Obesity and diabetes are well-known risk factors for nonalcoholic fatty liver disease (NAFLD), but the genetic factors contributing to the development of NAFLD remain poorly understood.
A new study by UT Southwestern researchers has identified an unknown cause of fatty liver disease absent obesity. Using a genetic screening platform, they demonstrated genetic mutations contributing to nonalcoholic fatty liver disease (NAFLD).
They found that a reduced Predicted gene 4951 (Gm4951) leads to nonalcoholic fatty liver disease absent obesity.
There are currently no recognized drugs or therapies for the condition, quickly becoming a significant contributor to chronic liver disease in the United States. Finding out how this gene contributes to the disease’s onset offers researchers looking for potential remedies a crucial new direction.
Lead author Zhao Zhang, Ph.D., Assistant Professor in the Center for the Genetics of Host Defense and the Division of Endocrinology in Internal Medicine, said, “We identified a rare non-obese mouse model of NAFLD caused by GM4951 deficiency. This study lays the groundwork for the future development of approaches to activate the human Gm4951 homolog to combat NAFLD.”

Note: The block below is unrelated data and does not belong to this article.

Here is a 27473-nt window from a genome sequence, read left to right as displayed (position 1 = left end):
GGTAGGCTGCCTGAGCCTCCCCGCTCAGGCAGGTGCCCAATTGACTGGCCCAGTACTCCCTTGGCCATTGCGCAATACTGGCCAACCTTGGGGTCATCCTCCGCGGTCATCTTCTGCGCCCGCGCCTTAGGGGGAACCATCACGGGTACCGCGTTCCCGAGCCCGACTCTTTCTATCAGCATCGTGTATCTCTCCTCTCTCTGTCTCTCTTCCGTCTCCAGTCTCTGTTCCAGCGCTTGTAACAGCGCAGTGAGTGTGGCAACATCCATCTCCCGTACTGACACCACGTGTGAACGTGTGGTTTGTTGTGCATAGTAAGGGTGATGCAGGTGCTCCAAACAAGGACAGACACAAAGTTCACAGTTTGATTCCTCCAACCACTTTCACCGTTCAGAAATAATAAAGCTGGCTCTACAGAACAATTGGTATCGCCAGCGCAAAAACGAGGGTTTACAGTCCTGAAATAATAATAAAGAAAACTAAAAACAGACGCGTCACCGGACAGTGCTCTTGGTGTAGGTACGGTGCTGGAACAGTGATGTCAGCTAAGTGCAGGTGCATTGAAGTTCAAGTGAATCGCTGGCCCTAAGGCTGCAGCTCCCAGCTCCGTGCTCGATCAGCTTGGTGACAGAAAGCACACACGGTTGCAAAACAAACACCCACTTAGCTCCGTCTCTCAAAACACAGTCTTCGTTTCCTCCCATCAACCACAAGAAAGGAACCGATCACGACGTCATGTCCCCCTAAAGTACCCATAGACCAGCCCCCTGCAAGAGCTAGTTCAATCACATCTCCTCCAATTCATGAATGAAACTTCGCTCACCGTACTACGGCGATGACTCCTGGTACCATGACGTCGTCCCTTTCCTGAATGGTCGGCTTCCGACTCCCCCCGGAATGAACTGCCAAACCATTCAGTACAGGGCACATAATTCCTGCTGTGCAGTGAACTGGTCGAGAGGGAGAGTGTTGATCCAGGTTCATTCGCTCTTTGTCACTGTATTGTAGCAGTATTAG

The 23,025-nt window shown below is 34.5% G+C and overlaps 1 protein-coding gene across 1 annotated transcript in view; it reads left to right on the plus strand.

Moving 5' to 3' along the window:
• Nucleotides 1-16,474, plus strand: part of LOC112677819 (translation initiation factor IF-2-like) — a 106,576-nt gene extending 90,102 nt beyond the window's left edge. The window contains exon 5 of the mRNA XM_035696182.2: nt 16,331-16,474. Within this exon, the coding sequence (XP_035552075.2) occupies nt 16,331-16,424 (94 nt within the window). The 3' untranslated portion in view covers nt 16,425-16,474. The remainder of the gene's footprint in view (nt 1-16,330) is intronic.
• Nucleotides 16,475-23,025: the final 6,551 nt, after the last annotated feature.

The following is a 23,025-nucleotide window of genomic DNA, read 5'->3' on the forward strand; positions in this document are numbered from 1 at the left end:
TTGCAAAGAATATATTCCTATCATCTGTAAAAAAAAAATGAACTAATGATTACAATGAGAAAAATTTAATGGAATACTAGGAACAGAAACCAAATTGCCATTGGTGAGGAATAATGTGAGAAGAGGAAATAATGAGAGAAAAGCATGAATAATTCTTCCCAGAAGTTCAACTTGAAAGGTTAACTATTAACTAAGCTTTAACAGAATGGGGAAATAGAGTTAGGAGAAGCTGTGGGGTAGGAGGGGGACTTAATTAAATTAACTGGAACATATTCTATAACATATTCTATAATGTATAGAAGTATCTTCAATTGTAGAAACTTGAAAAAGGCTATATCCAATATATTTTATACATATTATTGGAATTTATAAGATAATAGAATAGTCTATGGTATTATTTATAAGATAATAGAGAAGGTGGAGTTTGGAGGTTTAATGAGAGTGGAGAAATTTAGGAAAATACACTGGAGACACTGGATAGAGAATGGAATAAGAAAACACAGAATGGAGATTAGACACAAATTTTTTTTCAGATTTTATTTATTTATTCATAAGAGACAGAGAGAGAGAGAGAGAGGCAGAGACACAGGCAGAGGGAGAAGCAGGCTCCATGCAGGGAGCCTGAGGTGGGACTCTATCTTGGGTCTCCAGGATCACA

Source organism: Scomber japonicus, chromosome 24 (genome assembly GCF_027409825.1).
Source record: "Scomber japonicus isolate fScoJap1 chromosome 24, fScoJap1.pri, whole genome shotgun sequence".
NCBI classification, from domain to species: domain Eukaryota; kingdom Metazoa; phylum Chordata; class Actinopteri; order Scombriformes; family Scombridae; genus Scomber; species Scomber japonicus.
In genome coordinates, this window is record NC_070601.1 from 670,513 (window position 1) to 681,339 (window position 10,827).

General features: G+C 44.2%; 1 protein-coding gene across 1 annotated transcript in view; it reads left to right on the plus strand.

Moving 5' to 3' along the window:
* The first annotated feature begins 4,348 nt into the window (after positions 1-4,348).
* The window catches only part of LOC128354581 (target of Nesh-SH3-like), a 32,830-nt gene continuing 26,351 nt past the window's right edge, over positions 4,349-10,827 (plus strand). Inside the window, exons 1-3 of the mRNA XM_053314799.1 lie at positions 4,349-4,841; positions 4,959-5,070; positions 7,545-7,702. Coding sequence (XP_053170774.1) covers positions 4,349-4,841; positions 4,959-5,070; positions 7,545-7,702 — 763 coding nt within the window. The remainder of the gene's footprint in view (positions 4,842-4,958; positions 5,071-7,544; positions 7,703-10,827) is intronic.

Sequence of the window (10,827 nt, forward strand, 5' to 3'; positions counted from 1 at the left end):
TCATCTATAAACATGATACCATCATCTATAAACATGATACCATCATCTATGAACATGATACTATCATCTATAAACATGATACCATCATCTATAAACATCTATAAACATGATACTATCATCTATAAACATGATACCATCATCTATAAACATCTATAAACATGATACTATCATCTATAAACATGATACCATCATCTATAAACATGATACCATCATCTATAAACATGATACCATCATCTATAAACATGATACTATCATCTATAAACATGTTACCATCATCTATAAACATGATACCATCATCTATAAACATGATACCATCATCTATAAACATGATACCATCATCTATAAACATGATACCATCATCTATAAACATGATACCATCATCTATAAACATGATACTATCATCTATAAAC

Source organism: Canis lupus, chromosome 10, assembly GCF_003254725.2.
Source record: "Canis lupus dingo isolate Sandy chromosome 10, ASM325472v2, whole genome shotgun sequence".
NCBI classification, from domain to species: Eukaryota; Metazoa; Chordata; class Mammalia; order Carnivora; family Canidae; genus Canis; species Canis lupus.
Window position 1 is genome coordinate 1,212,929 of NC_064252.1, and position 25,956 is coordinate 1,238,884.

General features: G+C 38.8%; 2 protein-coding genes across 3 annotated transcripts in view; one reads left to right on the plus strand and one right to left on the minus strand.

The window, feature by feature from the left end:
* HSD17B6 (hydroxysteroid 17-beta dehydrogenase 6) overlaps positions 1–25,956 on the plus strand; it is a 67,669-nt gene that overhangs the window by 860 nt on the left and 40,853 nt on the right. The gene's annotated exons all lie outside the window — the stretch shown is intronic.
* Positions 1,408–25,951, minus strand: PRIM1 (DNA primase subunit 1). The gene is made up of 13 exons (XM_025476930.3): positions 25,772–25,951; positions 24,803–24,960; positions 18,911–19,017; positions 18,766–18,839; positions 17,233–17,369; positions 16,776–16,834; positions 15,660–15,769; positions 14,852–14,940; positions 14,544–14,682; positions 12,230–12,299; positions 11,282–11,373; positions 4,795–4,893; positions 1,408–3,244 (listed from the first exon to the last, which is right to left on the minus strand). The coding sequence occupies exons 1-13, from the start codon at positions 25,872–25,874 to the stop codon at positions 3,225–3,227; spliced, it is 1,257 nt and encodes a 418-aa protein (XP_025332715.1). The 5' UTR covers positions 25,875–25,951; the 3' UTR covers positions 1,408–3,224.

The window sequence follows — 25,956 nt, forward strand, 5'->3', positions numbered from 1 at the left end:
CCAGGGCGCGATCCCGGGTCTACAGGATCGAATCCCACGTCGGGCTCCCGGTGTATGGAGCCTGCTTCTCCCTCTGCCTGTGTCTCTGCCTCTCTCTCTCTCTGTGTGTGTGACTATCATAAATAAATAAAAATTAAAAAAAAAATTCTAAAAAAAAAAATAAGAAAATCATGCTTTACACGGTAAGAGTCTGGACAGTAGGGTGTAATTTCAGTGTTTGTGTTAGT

The genetic screening platform that researchers used allows researchers to screen for more than half of all genes in the mouse genome. It also enables the quick identification of mutations causing both quantitative and qualitative characteristics and the ability to identify mutations immediately.
Dr. Zhang said, “This study identified a potential human homolog of mouse GM4951 and the interaction of GM4951 with another human NAFLD/NASH associated protein HSD17B13, suggesting the discovery is likely conserved in humans.”
Using the screening platform, researchers were able to identify two semi-dominant allelic missense mutations (Oily and Carboniferous) of Gm4951. They also defined a crucial role for GTPase-mediated translocation in hepatic lipid metabolism.
Among their findings, the researchers found that loss of GM4951 causes NAFLD without obesity, that GM4951 promotes lipid oxidation to prevent lipid from accumulation in the liver and that GM4951 functions as a GTPase to translocate HSD17B13 to lipid droplets.
Dr. Zhang said, “GM4951 is a poorly characterized protein, and this study defined the role of GM4951 as a GTPase involved in lipid oxidation. The GM4951-deficient mice developed nonalcoholic fatty liver disease on a high-fat diet with no changes in body weight or glucose metabolism.”